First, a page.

Steelers WR Wallace makes name for himself
Mike Wallace already had a step or two on Tennessee Titans safety Chris Hope deep along the right sideline. All Ben Roethlisberger had to do was hit Wallace in stride for a sure six points.
When the pass fell short, Steelers coach Mike Tomlin joked with Roethlisberger that there was no way they were allowing the rookie receiver to catch a touchdown pass only three plays into his first NFL game.
"We told him we didn't want it to be too easy for him," Roethlisberger said.
Wallace earned his stripes anyway.
Turns out, the "60 Minutes" namesake starred in OT.
The third-round pick out of Ole Miss was on the receiving end of a 22-yard pass play that set up Jeff Reed's 33-yard field goal to clinch the 13-10 overtime victory over the Titans Thursday night at Heinz Field.
Although Wallace downplayed his heroics, saying he benefited from soft coverage "because I haven't really done too much in the league," Roethlisberger said he was "really proud" of the way Wallace came through with a clutch catch.
"I was real nervous," Wallace said. "It was my first game, so I was just focused on the ball anytime it came, trying to make sure if it touched my hands, I came down with it.
"Ben always tells me to keep running, that it's either my ball or nobody's ball. That was my focus going in: If I can't catch it, to knock it down. Ben put the ball right there in my hands. All I had to do was come down with the catch."
Wallace, a 6-foot, 199-pounder from New Orleans, was happy he was able to keep his composure.
"I've got to act like I've been here before," he said.
Wallace's debut performance might have catapulted him into the No. 3 receiver slot for the Steelers, ahead of 2008 second-round pick Limas Sweed and free-agent addition Shaun McDonald, who was inactive.
Steelers receiver Hines Ward insinuated as much.
"(Wallace is) there to fill the void of Nate Washington," Ward said, referring to the former Steelers No. 3 receiver who signed a free-agent deal with the Titans. "Him and Sweed are competing for that void."
If the season opener were any indication, Wallace has already surpassed Sweed. Wallace finished with three catches for 32 yards; Sweed went without a catch on a night when Roethlisberger attempted 43 passes and connected with six different receivers on his 33 completions.
Wallace's first career catch came on a 3-yarder in the right flat on the Steelers' second series. A pass deep in the middle in the second quarter was incomplete, and Wallace was involved in the scrum in the end zone on Roethlisberger's Hail Mary that was intercepted by Titans cornerback Cortland Finnegan as the first half expired.
When Tennessee took a 10-7 lead early in the fourth, the Steelers went to Wallace with a 7-yard pass to start a 12-play, 56-yard drive to tie it on Reed's 32-yarder. Learning a lesson from Ward — who fumbled at the 4-yard line in the final minute of regulation while trying to score - Wallace caught the ball in the middle of the field at the Titans' 15 and went straight down.
"It was great that he went out and made some plays," Ward said of Wallace. "It wasn't perfect, but it was a great building block for him to learn from and understand what goes into being a productive wideout."
Show commenting policy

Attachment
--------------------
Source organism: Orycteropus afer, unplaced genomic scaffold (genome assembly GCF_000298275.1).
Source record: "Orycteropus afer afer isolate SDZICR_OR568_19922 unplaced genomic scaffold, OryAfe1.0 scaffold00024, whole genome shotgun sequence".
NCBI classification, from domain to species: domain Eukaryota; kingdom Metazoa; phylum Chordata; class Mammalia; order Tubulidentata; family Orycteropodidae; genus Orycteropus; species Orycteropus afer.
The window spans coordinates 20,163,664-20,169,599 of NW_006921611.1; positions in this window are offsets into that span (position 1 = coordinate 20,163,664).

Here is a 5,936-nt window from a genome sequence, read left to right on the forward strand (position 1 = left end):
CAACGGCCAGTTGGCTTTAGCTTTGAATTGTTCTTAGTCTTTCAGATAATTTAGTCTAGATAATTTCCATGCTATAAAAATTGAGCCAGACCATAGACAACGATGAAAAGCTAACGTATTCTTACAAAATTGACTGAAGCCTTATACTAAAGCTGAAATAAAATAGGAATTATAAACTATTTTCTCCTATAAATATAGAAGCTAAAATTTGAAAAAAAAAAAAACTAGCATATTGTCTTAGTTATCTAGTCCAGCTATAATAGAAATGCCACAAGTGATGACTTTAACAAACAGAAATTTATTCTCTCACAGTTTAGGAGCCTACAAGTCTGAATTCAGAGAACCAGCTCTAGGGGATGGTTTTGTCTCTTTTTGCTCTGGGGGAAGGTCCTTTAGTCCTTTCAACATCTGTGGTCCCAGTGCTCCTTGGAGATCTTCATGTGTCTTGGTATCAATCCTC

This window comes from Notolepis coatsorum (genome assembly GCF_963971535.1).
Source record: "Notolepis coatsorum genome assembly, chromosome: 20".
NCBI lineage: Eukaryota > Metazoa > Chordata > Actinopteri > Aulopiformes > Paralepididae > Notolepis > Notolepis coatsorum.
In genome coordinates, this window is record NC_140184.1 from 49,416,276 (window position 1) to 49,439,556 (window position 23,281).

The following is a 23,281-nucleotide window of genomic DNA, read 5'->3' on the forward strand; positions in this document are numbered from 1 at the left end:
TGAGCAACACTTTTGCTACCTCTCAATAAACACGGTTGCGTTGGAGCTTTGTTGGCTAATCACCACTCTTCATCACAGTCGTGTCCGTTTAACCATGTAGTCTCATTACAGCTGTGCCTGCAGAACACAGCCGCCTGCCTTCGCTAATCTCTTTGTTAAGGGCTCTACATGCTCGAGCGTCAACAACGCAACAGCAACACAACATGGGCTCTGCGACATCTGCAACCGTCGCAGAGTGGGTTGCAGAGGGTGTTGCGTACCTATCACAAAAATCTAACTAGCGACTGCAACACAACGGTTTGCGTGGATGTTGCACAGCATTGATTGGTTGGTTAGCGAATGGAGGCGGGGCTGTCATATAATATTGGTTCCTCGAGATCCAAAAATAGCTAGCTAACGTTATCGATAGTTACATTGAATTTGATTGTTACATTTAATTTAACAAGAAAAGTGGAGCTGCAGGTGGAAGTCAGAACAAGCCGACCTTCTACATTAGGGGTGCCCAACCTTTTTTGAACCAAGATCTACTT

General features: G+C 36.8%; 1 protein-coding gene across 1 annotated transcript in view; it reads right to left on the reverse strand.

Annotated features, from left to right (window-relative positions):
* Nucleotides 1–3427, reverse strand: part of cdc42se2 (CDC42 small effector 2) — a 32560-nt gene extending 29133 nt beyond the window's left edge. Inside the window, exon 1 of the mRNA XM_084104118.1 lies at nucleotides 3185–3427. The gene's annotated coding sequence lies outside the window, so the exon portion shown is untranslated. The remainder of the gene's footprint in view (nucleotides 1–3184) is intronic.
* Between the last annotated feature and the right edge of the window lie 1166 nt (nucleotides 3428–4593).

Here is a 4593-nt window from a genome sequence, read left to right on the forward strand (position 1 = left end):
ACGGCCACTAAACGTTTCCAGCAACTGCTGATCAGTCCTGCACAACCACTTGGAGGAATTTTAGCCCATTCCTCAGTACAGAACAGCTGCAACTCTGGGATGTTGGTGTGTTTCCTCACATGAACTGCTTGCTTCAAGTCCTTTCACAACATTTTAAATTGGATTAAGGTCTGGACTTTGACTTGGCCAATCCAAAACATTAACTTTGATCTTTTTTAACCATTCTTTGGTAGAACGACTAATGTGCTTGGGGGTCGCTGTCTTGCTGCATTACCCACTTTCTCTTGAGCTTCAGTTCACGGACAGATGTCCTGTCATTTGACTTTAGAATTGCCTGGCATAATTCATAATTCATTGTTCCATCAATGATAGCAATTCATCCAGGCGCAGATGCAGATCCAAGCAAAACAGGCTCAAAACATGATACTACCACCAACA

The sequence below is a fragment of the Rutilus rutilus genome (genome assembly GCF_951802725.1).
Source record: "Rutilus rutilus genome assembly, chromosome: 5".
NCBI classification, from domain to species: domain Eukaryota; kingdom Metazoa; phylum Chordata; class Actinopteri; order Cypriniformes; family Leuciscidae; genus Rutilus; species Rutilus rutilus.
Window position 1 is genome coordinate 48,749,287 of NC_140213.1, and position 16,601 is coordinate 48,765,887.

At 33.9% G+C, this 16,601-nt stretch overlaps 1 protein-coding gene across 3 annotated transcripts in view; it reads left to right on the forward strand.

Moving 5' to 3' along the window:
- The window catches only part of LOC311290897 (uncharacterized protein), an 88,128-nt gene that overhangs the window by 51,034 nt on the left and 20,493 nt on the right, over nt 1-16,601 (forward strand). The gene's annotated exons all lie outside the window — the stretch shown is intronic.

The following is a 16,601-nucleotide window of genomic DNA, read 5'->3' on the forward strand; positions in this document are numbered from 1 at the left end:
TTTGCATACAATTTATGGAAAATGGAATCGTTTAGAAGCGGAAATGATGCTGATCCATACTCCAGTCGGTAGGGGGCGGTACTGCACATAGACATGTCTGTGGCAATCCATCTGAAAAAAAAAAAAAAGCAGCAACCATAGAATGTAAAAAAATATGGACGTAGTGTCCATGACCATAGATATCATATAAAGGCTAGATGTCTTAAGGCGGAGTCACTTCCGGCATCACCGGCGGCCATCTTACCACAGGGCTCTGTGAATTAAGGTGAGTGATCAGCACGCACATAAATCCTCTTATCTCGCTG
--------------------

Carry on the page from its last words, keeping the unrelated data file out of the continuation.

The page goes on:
TribLive commenting policy
You are solely responsible for your comments and by using TribLive.com you agree to our Terms of Service.
We moderate comments. Our goal is to provide substantive commentary for a general readership. By screening submissions, we provide a space where readers can share intelligent and informed commentary that enhances the quality of our news and information.
While most comments will be posted if they are on-topic and not abusive, moderating decisions are subjective. We will make them as carefully and consistently as we can. Because of the volume of reader comments, we cannot review individual moderation decisions with readers.
We value thoughtful comments representing a range of views that make their point quickly and politely. We make an effort to protect discussions from repeated comments either by the same reader or different readers.
We follow the same standards for taste as the daily newspaper. A few things we won't tolerate: personal attacks, obscenity, vulgarity, profanity (including expletives and letters followed by dashes), commercial promotion, impersonations, incoherence, proselytizing and SHOUTING. Don't include URLs to Web sites.
We do not edit comments. They are either approved or deleted. We reserve the right to edit a comment that is quoted or excerpted in an article. In this case, we may fix spelling and punctuation.
We welcome strong opinions and criticism of our work, but we don't want comments to become bogged down with discussions of our policies and we will moderate accordingly.
We appreciate it when readers and people quoted in articles or blog posts point out errors of fact or emphasis and will investigate all assertions. But these suggestions should be sent via e-mail. To avoid distracting other readers, we won't publish comments that suggest a correction. Instead, corrections will be made in a blog post or in an article.
- Penguins GM Rutherford ‘wouldn’t make’ Despres trade today
- Healthy defensive back Mitchell eager for 2nd season with Steelers
- Starkey: Kang story of the year for Pirates
- Man uninjured after leap from Hulton Bridge
- ‘Defective component’ shuts down part of new ATI Harrison plant
- Sabres hire Bylsma as coach; Penguins receive 3rd-round pick
- Jefferson-Morgan captures school’s 1st WPIAL softball title
- Man’s body found hours after disappearance on Youghiogheny River
- U.S. Marshals task force arrests homicide suspect in Monroeville
- Police seek help finding missing Squirrel Hill man
- Officer: Munhall driver in fatal crash was going too fast to make turn